- 300 million tonnes of plastic produced worldwide each year isn't recycled
- Plastic debris is an entanglement and ingestion hazard for many species
- Henderson Island shows there is no escaping plastic pollution
Melbourne: One of the world’s most remote islands is polluted with the highest density of plastic debris reported anywhere on the planet, with over 37 million pieces littered on its beaches, a new study has found. Henderson Island in the South Pacific Ocean is uninhabited and located more than 5,000 kilometres from the nearest major population centre.
However, the beaches of the island – part of the UK’s Pitcairn Islands territory – is littered with an estimated 37.7 million pieces of plastic.
The island is so remote that it is only visited every five to ten years for research purposes, but its location makes it a focal point for debris carried from South America or deposited by fishing boats, researchers said.
During the most recent scientific expedition to the island led by the British nature conservation charity RSPB, found the beaches littered by up to 671 items per square metre, the highest density ever recorded.
What has happened on Henderson Island shows there is no escaping plastic pollution even in the most distant parts of our oceans, said Jennifer Lavers, researcher at University of Tasmania in Australia.
Far from being the pristine ‘deserted island’ that people might imagine of such a remote place, Henderson Island is a shocking but typical example of how plastic debris is affecting the environment on a global scale, said Lavers, lead author of the study published in the journal PNAS.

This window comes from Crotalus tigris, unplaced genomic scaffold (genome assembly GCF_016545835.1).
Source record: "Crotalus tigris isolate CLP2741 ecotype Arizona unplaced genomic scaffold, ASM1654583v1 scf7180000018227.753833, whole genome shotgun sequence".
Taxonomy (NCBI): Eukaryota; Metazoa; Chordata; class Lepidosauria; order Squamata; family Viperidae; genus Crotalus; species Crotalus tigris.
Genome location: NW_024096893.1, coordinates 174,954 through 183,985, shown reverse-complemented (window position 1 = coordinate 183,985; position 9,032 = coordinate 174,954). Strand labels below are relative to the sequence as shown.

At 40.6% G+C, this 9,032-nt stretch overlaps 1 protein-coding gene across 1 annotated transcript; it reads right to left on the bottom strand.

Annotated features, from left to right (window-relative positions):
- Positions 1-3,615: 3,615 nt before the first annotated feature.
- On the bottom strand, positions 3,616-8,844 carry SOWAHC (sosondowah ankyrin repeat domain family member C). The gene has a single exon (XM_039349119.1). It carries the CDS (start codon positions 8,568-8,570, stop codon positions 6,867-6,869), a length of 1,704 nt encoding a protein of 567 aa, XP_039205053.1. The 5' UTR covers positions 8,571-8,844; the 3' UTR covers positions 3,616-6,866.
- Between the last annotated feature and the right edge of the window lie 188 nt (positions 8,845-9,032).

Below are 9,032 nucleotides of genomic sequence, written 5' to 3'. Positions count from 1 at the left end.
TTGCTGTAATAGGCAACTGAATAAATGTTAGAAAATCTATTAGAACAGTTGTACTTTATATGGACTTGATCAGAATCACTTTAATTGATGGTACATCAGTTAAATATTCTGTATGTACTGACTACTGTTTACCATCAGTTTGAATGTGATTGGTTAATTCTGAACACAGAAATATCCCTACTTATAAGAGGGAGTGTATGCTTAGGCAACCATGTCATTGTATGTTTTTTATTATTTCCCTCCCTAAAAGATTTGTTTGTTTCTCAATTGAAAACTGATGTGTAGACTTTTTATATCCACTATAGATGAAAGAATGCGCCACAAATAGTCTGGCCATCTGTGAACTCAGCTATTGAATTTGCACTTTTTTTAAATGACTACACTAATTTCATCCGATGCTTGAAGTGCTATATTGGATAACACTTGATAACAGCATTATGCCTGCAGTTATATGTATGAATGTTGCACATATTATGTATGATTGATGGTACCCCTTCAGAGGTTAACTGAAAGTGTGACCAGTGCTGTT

Based on their sampling at five sites, the researchers estimated that more than 17 tonnes of plastic debris has been deposited on the island, with more than 3,570 new pieces of litter washing up each day on one beach alone.
It is likely that our data actually underestimates the true amount of debris on Henderson Island as we were only able to sample pieces bigger than two millimetres down to a depth of 10 centimetres, and we were unable to sample along cliffs and rocky coastline, said Lavers.
She said most of the over 300 million tonnes of plastic produced worldwide each year is not recycled, and as it is buoyant and durable it has a long-term impact on the ocean.
Plastic debris is an entanglement and ingestion hazard for many species, creates a physical barrier on the beaches to animals such as sea turtles, and lowers the diversity of shoreline invertebrates.
Research has shown that more than 200 species are known to be at risk from eating plastic, and 55 per cent of the world’s seabirds, including two species found on Henderson Island, are at risk from marine debris, Lavers added.